I passed into the Abruzzi with my brigade, where I learned that the King was gone to Dresden to command Napoleon’s cavalry. Such was the eccentricity of Joachim, that a few days before quitting Naples, he had been in treaty with England to proclaim the independence of Italy, that nation engaging to furnish twenty thousand men, and a considerable sum of money for this purpose. The ratification of the treaty only reached Naples after the departure of the King*. I was informed of this fact two years later by the Duke of Campo Chiaro, Minister and Ambassador of King Joachim. (page 316)
*I’m not sure if Pépé is misremembering this, or if there were two entirely different documents sent to Joachim just as he was leaving for Dresden (he departed on 2 August 1813). From pages 195-6 of Hubert Cole’s The Betrayers: “He had scarcely gone when Mier presented Caroline with a dispatch from Metternich, who wanted Joachim to sign a secret agreement to remain neutral in the event of Austria joining the Coalition against France (if he preferred, to join the Coalition as an active partner). Metternich required an answer by August 10, and added: ‘The king’s only means of assuring his continued existence as a sovereign is to join forces with Austria. He cannot honestly fail to see that he has gone too far not to have exposed himself to the full measure of the emperor’s reprobation.’ It was too blunt a threat. Caroline promptly tore it up. Another copy enclosed in dispatches from Cariati which had to be decoded in Naples was sent on to Joachim, who reached Dresden at 5 p.m. on August 14.”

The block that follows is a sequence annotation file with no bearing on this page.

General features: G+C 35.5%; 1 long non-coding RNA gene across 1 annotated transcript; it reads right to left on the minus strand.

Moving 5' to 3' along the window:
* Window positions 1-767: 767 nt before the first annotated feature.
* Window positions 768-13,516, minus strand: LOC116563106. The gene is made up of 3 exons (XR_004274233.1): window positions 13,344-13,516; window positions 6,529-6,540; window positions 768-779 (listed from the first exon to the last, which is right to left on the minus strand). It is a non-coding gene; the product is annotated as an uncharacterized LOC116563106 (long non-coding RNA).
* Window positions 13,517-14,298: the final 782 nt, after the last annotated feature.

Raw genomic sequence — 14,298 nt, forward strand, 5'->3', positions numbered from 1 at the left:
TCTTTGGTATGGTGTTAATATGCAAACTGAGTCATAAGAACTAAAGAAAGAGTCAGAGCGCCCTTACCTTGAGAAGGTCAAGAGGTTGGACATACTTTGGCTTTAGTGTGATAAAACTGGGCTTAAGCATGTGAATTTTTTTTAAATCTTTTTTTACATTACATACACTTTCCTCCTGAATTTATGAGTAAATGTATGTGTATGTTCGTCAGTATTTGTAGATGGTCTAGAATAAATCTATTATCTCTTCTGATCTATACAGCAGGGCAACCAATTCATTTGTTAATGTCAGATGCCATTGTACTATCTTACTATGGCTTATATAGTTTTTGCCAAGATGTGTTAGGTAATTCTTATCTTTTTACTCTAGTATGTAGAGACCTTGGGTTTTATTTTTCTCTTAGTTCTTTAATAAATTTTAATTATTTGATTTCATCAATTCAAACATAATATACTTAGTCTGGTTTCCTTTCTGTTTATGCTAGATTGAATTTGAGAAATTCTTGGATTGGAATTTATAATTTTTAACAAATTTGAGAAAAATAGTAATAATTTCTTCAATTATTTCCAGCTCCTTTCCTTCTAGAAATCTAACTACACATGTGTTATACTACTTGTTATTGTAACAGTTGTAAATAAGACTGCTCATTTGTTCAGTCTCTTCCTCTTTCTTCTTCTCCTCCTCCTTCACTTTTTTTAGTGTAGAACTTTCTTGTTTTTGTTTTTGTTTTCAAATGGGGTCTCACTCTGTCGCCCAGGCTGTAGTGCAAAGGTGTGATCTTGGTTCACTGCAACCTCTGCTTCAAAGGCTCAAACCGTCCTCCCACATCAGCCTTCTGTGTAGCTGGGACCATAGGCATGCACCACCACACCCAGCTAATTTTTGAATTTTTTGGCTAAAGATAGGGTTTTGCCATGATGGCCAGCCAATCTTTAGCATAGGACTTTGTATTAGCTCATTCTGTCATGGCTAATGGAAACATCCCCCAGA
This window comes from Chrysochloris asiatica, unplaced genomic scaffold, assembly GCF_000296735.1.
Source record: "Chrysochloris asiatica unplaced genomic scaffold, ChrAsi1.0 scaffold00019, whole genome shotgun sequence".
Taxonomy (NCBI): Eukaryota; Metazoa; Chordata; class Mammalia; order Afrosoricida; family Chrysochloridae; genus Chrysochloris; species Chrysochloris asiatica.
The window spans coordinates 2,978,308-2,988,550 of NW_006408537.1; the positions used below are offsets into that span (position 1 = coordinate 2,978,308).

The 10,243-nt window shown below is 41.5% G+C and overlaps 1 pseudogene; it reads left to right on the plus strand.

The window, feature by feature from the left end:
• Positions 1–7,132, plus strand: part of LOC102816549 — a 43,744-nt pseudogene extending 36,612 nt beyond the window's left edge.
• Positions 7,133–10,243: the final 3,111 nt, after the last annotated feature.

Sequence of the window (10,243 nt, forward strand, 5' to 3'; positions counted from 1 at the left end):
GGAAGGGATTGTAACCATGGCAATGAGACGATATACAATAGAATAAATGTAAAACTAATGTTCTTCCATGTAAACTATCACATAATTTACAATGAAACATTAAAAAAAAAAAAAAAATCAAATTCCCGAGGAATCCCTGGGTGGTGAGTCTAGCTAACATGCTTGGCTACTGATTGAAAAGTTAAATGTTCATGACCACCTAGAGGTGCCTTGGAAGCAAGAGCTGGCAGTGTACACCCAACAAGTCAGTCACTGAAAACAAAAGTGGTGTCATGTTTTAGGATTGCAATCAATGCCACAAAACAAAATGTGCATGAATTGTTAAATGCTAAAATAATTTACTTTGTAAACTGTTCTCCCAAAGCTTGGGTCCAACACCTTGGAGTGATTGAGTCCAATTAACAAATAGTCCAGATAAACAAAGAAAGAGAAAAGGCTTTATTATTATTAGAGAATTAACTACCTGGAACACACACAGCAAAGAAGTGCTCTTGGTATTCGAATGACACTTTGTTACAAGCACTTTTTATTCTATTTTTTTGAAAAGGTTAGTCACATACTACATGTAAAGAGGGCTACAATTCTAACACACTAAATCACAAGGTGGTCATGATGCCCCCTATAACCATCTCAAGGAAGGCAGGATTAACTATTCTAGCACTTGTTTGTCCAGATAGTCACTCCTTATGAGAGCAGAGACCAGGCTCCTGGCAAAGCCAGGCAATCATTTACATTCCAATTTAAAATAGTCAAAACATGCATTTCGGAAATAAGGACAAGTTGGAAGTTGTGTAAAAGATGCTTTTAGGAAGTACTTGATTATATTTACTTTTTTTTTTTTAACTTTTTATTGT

If Joachim regarded and esteemed me, the Queen, his wife, who was proclaimed Regent during the King’s absence, hated me most cordially as an open adversary of the French party. It happened that Prince Strongoli was obliged to quit the command of the division in the Abruzzi, and to prevent my assuming the vacant command, as I was entitled to do, having been promoted prior to my colleague, General d’Aquino, the Queen sent thither a third Major-General older in rank than myself, who took the command of the division. This officer was General d’Ambrosio who behaved to me in a truly comrade-like manner. He told me he had taken no steps to persuade the Queen to so irregular, not to say unjust, a measure as that adopted by her. I replied, that had any other Major-General than himself been sent, I should not have submitted to such an act of injustice; but that I bore it for the sake of the high esteem in which I held him, and for the love of a cordial agreement between fellow-soldiers, which should reign amongst us during the King’s absence. (page 318)